Offering advice to aspiring professionals, Asia emphasizes being open and honest about interests and goals. She encourages the development of a supportive community of peers and mentors, acknowledging the different perspectives they bring. 

“The longer I work, the more I realize there’s so much that I still don’t know, despite the degrees, number of years in the field, or accolades. The best ways that I’ve been able to fill these personal ‘knowledge gaps’ is by learning from other people. To me, that is the value of diversity in the field of forestry and conservation,” adds Asia.


A headshot of Beth Hill smiling in front of a tree with yellow fall leaves
Beth Hill, Outreach and Education Manager, North Dakota Forest Service, North Dakota PLT State Coordinator

Meet Beth Hill

Outreach and Education Manager at the North Dakota Forest Service, North Dakota PLT State Coordinator

With a bachelor’s degree in Soil Science from North Dakota State University, Beth Hill has spent her whole career in her home of North Dakota, first as a Soil Scientist, then as an Agriculture and Natural Resources Extension Agent, a Community Forestry Specialist, and now in her current role at the North Dakota Forest Service. 

Her journey into forestry began in high school through participation in the Envirothon competition, a pivotal experience that opened her eyes to natural resource fields. Reflecting on her early exposure, Beth shares, “My advisor, Val Smallbeck, really saw potential in me and encouraged me to join, and I can’t thank her enough! As a city kid, I didn’t have a lot of exposure or experience with the outdoors, so this competition really opened my eyes to natural resource fields like soils and forestry.” 

Beth’s work focuses on outreach, education, and fostering connections between communities and forests in North Dakota. “When people think of North Dakota, trees are definitely not the first thing that comes to mind. It’s incredibly satisfying to see a tree that I helped a community plant grow and flourish,” says Beth. 

Her role involves diverse responsibilities, from managing agency communications to providing forestry education to PreK-12 students statewide. Beth takes pride in her agency’s impact, stating, “Just last year in direct education alone, we reached more than 33,600 students, teachers, and other customers.”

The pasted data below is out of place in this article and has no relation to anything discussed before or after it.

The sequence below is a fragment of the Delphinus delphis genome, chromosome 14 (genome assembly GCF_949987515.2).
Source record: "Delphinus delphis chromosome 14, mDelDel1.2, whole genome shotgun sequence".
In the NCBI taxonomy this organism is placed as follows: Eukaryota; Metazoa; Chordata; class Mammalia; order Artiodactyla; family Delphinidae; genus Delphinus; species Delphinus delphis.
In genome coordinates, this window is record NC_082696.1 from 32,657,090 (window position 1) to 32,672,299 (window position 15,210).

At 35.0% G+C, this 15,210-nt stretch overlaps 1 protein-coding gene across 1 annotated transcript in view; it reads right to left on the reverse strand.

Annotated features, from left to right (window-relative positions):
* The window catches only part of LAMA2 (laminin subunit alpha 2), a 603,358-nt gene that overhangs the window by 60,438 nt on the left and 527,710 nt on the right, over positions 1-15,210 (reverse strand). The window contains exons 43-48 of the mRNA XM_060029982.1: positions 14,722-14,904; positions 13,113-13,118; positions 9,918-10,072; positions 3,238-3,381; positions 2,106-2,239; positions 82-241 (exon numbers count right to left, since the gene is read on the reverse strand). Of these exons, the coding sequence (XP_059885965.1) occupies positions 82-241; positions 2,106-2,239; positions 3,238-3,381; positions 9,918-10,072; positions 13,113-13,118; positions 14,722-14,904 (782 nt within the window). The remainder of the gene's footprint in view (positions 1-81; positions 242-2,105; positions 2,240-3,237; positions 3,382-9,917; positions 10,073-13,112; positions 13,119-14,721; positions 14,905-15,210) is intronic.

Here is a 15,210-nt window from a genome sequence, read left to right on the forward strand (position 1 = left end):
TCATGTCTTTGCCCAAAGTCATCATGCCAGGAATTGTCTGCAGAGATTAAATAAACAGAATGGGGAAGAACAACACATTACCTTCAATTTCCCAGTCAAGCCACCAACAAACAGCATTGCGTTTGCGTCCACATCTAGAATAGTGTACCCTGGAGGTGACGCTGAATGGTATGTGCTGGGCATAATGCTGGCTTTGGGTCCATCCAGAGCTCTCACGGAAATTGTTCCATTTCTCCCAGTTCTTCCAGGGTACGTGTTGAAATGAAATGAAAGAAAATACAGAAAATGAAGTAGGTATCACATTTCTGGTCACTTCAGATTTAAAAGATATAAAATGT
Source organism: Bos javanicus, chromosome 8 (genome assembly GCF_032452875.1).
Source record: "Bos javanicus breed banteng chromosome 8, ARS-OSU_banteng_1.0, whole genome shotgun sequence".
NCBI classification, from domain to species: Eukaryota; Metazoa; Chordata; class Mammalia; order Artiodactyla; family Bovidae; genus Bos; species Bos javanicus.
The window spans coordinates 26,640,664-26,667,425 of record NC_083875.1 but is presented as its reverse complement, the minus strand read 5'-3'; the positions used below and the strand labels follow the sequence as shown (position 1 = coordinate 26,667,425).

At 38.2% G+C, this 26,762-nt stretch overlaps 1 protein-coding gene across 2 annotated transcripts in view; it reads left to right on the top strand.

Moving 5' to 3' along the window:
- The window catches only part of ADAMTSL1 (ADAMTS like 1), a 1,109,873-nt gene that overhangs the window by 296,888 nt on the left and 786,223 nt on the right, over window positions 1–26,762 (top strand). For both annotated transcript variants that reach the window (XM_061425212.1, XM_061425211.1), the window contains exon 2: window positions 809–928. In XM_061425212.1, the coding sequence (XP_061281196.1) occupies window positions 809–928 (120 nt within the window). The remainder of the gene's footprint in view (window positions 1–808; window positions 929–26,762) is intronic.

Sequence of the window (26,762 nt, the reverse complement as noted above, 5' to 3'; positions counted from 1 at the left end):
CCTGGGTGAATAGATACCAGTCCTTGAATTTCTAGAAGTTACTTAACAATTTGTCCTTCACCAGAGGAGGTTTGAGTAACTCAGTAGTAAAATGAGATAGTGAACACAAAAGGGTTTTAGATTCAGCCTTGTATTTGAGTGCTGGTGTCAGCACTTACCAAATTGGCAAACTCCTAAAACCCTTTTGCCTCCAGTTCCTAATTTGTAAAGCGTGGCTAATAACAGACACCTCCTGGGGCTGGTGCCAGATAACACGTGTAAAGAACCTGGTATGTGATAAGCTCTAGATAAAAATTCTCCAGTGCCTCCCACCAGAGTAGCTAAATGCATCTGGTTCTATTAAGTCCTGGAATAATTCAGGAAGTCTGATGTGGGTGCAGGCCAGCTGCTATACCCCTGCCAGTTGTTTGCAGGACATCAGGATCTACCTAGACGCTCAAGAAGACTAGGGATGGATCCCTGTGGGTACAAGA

Beth’s biggest piece of advice is to find a mentor, “Having someone, especially a woman, in the same field to ask questions, help you make connections, and advocate for you is invaluable. Connections are so important!” 

She encourages individuals to surround themselves with peers sharing a common career field, citing her positive experience with an agricultural sorority. Beth emphasizes the importance of not fearing career changes and pursuing personal fulfillment. 

“Often, it isn’t best to just do what we have always done; by challenging the status quo and asking questions, we can see our mindsets change and the resources improve because of it. Each person brings a unique set of skills to the table, and different perspectives are essential for growth,” adds Beth. 


Christine Leduc smiling in front tree
Christine Leduc, Vice President, Communications and Government Relations, Sustainable Forestry Initiative

Meet Christine Leduc

Vice President of Communications and Government Relations at the Sustainable Forestry Initiative (SFI) 

Christine Leduc is a Registered Professional Forester with over a decade of experience in forestry, policy, communications, and more recently, Indigenous relations. Holding a Master of Forest Conservation from the University of Toronto, Christine currently leads SFI’s binational communications team. With a unique pathway going from government to private sector to non-profit, Christine is especially interested in investing in young people and encourage women to pursue career in forestry to achieve leadership positions.